It was in the aftermath of World War II, when anti-Bolsheviks in the Black Sea region had united around the ‘Prométhée’. This project, whose name comes from the journal which developed its fundamental ideas, consisted of an alliance of representatives from Black Sea states whose aim had been to fight against the regional hegemony of the Soviet Union. Examples of Prometheans range from anti-Soviet Poles, Ukrainians, including leaders from the Crimea, leaders from Azerbaijan and Georgia, but also Volga Tatars.
The main figure of the Prometheans has been the Polish military leader Jozef Pilsudski, whereas the central concept of the project has been the so-called ‘Intermarium’, a sort of confederation of independent states located in between the Baltic and the Black Sea. The purpose of such entity would have been to act as a bidirectional defensive alliance both against Russia in the east, and Germany in the west. Mostly originating from a Polish desire to secure its own borders, Intermarium can partly be seen as an interwar attempt to rebuild what used to be the Polish-Lithuanian Commonwealth.
Whether or not, nowadays, we perceive such a project as a historic form of Polish imperialism, the idea might have been controversial in the interwar period as well, with both those for and against it. A good example of an Intermarium supporter would be interwar Romania. Despite the conflictual history in relation to the earlier Polish-Lithuanian Commonwealth, the authorities in Bucharest had been eager to participate in alliances with interwar Poland. Other countries did not. For instance, Romanian leader Take Ionescu had unsuccessfully attempted to establish a regional alliance by including Poland and Greece in what had already been the Little Entente (1921): a defensive alliance among Czechoslovakia, Yugoslavia and Romania. The failure is to be pinpointed in the disputes between Poland and Czechoslovakia regarding the Teschen region, and between Greece and Yugoslavia. Nevertheless, Take Ionescu did manage to engage Poland in a bilateral, mutual, and defensive alliance that would become effective in case of a Soviet aggression.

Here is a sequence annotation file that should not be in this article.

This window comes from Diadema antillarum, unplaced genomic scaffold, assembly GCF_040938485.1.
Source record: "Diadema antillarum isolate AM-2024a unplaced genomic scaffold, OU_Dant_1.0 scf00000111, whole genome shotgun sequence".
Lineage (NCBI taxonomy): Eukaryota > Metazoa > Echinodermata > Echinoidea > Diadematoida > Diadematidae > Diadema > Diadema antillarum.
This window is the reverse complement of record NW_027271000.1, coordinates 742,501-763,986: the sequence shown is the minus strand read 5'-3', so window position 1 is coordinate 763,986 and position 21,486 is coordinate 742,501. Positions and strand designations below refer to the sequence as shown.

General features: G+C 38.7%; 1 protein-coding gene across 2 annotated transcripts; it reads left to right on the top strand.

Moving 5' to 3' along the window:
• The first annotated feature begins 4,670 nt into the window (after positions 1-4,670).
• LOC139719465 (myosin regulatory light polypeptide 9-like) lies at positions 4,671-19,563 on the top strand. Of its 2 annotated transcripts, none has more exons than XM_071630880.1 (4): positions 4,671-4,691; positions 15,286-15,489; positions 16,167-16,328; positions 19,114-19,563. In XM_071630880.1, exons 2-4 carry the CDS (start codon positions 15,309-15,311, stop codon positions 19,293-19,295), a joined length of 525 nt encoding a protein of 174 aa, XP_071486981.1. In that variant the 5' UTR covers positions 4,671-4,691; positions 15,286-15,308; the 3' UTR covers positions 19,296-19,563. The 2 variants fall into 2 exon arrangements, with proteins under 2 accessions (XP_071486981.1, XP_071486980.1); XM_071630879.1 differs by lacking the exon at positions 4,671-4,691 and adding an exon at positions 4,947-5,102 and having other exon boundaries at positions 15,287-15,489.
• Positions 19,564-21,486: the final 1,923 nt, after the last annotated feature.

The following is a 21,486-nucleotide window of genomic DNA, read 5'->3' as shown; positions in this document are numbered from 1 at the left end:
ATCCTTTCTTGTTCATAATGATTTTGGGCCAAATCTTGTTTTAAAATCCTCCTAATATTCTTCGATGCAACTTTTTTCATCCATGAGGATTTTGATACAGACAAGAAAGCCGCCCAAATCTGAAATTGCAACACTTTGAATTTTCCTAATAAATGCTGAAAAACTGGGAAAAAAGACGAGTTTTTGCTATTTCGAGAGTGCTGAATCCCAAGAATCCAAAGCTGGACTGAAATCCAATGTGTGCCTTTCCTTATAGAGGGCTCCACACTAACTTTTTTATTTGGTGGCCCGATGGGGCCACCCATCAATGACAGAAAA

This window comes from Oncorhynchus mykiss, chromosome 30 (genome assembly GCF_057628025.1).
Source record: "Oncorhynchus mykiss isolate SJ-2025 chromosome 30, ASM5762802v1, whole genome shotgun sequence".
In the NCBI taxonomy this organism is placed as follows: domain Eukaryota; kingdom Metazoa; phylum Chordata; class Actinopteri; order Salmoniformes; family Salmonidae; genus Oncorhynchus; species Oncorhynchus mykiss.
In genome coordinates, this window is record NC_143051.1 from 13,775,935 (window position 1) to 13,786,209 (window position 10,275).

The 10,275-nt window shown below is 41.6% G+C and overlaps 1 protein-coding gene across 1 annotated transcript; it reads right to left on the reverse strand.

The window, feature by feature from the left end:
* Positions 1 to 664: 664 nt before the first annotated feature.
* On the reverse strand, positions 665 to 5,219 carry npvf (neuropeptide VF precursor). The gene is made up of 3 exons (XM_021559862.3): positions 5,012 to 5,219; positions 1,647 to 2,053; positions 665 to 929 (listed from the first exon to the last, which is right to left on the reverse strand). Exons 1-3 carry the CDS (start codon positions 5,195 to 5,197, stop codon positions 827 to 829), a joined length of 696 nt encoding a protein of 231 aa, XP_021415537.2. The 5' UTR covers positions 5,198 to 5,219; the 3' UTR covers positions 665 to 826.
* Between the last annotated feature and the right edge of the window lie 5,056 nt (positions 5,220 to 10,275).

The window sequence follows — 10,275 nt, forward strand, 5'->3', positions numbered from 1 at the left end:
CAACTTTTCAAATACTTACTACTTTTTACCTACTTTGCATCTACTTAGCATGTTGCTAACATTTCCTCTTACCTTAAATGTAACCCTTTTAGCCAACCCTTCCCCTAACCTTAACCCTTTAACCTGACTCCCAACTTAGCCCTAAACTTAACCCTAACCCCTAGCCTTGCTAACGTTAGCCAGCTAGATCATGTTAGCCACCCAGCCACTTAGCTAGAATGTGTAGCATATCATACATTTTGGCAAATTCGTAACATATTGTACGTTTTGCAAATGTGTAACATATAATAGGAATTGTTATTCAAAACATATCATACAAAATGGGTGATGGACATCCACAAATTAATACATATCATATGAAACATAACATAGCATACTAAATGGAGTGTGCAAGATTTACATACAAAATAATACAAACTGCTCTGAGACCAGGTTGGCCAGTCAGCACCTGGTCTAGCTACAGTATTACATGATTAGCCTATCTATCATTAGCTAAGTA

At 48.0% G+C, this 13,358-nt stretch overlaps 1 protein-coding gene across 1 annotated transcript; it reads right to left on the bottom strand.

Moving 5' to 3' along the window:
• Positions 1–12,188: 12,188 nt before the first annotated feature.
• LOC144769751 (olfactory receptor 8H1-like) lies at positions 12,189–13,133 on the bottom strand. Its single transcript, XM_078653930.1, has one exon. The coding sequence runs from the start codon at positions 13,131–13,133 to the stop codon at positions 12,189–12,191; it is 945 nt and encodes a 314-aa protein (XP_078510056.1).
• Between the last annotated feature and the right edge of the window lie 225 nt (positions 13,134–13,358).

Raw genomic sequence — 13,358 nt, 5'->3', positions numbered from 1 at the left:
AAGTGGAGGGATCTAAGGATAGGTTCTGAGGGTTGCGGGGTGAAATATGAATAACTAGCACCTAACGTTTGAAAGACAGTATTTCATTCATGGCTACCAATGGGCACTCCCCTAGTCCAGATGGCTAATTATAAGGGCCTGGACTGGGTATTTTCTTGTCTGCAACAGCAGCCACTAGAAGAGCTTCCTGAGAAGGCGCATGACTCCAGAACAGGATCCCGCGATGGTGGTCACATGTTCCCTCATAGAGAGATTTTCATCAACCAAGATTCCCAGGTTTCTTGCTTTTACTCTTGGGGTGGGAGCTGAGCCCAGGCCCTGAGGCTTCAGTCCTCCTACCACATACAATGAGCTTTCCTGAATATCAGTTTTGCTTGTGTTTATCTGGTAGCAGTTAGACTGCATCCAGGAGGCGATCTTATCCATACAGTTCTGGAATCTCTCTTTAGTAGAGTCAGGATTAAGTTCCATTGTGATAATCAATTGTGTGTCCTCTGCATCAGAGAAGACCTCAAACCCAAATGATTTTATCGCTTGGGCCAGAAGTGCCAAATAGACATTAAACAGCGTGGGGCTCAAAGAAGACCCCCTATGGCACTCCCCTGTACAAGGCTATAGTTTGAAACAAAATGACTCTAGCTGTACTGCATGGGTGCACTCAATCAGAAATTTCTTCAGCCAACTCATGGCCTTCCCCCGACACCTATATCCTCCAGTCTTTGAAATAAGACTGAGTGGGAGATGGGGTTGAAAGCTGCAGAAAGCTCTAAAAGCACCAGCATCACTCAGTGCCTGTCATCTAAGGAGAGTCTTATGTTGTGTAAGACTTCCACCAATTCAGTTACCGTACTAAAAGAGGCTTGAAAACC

To the detriment of the Prométhée, Poland had been once more divided as of 1939 among the great powers of the time, and its neighours, who were supposed to come to its defence, had also been either chopped or fully annexed by the Soviets or the Germans and their allies. As to the reasons for such a failure, one can speculate and point among other things to the young character of the states involved, as most of them had been constructed under their borders at the end of the First World War, but also to their actual position of power in relation to Hitler’s Germany and Stalin’s Empire. After all, France itself had been occupied, event that demoralized its traditional Central and Eastern European allies.
Today, the concept of Intermarium is increasingly being discussed as a strategic path towards the deterrence of what is being described as a resurgent and aggressive Russia. As of 2015, Polish President Duda’s foreign policy direction has been interpreted as reminiscent of Intermarium. By proposing strong ties with Sweden, the Baltic States, the Czech Republic, Slovakia, Hungary, Bulgaria, and Romania, Duda is attempting to recreate the Polish long-life plan of building a natural defensive alliance among like-minded neighbours in the face of the Russian threat, and with NATO military support. The Polish President is renowned for insisting on a stronger NATO military presence on the territory of his country.
The revival of such a project is obviously dependent on the commitment of the actors involved. Critics point to countries such as Ukraine and Hungary as being weak links in this chain of defence. Regarding Ukraine, analysts point to its need of help, rather than its ability to contribute to any defensive mechanism. As for Hungary, Orban is perceived as enjoying ‘warm ties’ with Russian leader Vladimir Putin. Moreover, the Czechs and the Slovaks are seen as conflict-avoidant with regard to Russia. As such, Poland’s only reliable partners remain Sweden, the Baltic States, and Romania.
Finally, what one could also keep in mind is the Euroscepticism of the current Polish leadership. Such an approach to European affairs could negatively trickle down into to the development of a strong military relationship within NATO. Countries like Romania are indisputably pursuing a Euro-Atlantic strategy, in which the EU is a central pillar. A telling example of this is the support the Romanian President Klaus Iohannis is offering to the Republic of Moldova in the latter’s EU accession goals. Being associated with a loud anti-EU voice is a risky decision for any Romanian leader, even as Russia is increasingly critical at Bucharest’s decision to host elements of NATO’s Missile Defence System. Moreover, the US is also a crucial supporter of a unified and strong Europe. Therefore, its propensity to contribute to a military build-up in Poland under NATO could be linked to Warsaw’s position towards the EU.
In conclusion, a new and effective Intermarium would have to operate within the already established political and security configuration put forward by the European Union and NATO. Otherwise, the risk of an emerging autonomous Central-Eastern European power block on the continent cannot but cut-short by itself the development of any such project.